The two areas that are most tightly linked with my anxiety, I think, are my Trichotillomania and my OCD. My Trich hasn’t been too bad of late – not great but not unmanageable. But my OCD has been much more of a struggle lately than it sometimes is. I wrote about it in general here (so if you need a refresher on what my OCD is like, this is probably a useful read) but with everything going on recently, it seems to have kicked up a gear. I just can’t seem to do everything and then write all of it down; there aren’t enough hours in the day, which just leads me to getting more and more behind with everything, which just makes it worse and worse. Again, it’s just exhausting. I feel suffocated by it but I don’t know what to do about it; it feels like the walls are closing in around me and there’s nothing I can do to stop them.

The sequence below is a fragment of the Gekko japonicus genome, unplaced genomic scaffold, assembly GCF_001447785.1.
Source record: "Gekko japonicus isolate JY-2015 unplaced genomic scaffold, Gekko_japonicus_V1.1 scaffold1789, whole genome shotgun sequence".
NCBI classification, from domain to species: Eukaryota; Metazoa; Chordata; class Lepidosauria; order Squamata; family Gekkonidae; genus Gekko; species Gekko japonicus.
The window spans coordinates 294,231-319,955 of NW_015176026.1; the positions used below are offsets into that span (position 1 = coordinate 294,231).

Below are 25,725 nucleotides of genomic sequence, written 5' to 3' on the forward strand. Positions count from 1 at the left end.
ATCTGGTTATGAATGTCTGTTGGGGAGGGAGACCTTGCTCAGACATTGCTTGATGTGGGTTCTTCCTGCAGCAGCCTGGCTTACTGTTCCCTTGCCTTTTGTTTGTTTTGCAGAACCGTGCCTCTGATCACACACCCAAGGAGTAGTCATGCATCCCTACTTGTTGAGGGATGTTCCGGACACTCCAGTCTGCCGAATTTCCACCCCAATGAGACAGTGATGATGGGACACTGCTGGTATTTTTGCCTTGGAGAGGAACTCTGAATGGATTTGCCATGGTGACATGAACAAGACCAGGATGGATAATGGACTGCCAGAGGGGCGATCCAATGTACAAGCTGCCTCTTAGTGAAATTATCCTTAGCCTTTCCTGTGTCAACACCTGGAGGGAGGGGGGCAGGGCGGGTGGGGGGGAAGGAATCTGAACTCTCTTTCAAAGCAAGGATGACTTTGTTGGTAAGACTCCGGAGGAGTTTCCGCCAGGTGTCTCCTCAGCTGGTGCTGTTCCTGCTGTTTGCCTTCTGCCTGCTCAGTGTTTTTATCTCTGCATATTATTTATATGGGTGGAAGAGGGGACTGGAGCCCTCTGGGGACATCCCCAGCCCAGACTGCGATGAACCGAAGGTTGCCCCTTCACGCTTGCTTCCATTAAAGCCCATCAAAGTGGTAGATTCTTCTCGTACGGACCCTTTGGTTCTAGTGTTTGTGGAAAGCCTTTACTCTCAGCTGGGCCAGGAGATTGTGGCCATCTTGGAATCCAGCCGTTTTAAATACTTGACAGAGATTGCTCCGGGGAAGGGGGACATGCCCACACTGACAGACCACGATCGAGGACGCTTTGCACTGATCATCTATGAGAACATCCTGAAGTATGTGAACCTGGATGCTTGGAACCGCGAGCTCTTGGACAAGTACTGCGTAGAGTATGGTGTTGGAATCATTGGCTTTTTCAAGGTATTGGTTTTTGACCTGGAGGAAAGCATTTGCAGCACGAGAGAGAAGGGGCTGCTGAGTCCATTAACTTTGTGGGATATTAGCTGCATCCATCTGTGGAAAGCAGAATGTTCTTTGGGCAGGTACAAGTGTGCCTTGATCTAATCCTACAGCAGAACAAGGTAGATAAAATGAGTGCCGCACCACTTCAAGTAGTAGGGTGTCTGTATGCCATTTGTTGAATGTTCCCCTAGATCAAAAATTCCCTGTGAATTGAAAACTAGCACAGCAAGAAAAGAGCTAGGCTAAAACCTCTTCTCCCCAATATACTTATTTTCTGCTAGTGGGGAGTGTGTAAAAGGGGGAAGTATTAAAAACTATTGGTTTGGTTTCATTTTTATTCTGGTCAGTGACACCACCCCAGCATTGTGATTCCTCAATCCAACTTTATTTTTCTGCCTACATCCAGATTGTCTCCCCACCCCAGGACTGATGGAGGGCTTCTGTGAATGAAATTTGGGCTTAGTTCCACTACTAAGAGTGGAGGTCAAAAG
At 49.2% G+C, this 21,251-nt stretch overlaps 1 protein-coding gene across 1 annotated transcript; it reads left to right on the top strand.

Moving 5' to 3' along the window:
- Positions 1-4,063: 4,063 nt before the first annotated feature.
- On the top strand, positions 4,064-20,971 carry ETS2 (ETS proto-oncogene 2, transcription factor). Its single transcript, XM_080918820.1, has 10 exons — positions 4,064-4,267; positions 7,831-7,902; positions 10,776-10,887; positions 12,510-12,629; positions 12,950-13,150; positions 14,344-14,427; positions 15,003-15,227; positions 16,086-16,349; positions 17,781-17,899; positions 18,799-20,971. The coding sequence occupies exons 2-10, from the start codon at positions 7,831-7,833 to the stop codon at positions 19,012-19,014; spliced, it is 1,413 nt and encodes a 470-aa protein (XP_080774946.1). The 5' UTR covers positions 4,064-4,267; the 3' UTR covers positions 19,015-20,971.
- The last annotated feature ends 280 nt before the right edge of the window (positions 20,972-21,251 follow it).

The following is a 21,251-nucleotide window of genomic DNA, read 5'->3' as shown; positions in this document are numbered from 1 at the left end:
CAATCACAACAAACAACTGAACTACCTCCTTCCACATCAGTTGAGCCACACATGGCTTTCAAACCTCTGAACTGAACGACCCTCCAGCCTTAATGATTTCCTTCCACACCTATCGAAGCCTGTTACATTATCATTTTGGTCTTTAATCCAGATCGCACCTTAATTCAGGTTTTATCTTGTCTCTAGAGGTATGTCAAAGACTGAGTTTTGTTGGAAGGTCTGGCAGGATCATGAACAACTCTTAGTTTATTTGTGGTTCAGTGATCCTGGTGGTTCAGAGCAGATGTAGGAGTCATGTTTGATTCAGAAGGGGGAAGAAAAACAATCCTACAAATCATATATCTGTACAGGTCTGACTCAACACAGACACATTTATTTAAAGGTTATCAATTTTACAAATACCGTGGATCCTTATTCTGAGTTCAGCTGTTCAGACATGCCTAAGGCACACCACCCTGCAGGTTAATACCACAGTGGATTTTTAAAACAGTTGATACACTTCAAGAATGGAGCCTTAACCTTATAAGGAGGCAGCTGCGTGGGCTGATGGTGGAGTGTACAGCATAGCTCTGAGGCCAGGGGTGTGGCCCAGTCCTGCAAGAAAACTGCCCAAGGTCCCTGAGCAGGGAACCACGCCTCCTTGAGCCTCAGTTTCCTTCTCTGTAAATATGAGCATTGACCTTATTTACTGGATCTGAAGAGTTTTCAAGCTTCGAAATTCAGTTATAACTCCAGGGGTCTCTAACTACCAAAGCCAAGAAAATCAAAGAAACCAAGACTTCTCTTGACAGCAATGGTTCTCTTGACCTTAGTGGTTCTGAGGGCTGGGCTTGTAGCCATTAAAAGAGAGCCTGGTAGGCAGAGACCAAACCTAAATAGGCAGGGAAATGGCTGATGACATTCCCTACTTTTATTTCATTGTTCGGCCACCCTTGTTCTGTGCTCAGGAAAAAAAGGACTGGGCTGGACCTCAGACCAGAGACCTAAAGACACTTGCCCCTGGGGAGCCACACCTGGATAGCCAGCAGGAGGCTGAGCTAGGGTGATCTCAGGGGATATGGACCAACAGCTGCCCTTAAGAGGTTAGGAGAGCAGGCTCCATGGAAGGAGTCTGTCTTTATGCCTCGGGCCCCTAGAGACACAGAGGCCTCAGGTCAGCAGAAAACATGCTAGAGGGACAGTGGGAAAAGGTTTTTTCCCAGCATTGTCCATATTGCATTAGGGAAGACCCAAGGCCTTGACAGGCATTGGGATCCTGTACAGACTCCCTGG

As for autistic meltdowns, I haven’t had many of late. I think that’s because, despite my anxiety, I’ve had a really good few months. As I said in my previous post, this last university module and all the writing that came part and parcel with it was really good for me and I felt really good in myself so, in general, things didn’t build up to the point of meltdown. There were a number of occasions where something took me by surprise (for example, an unexpectedly triggering advert – I hadn’t even known that it was something that would trigger me so that was unfortunate for everyone) and I had a meltdown but as things go, it’s been better than it has been.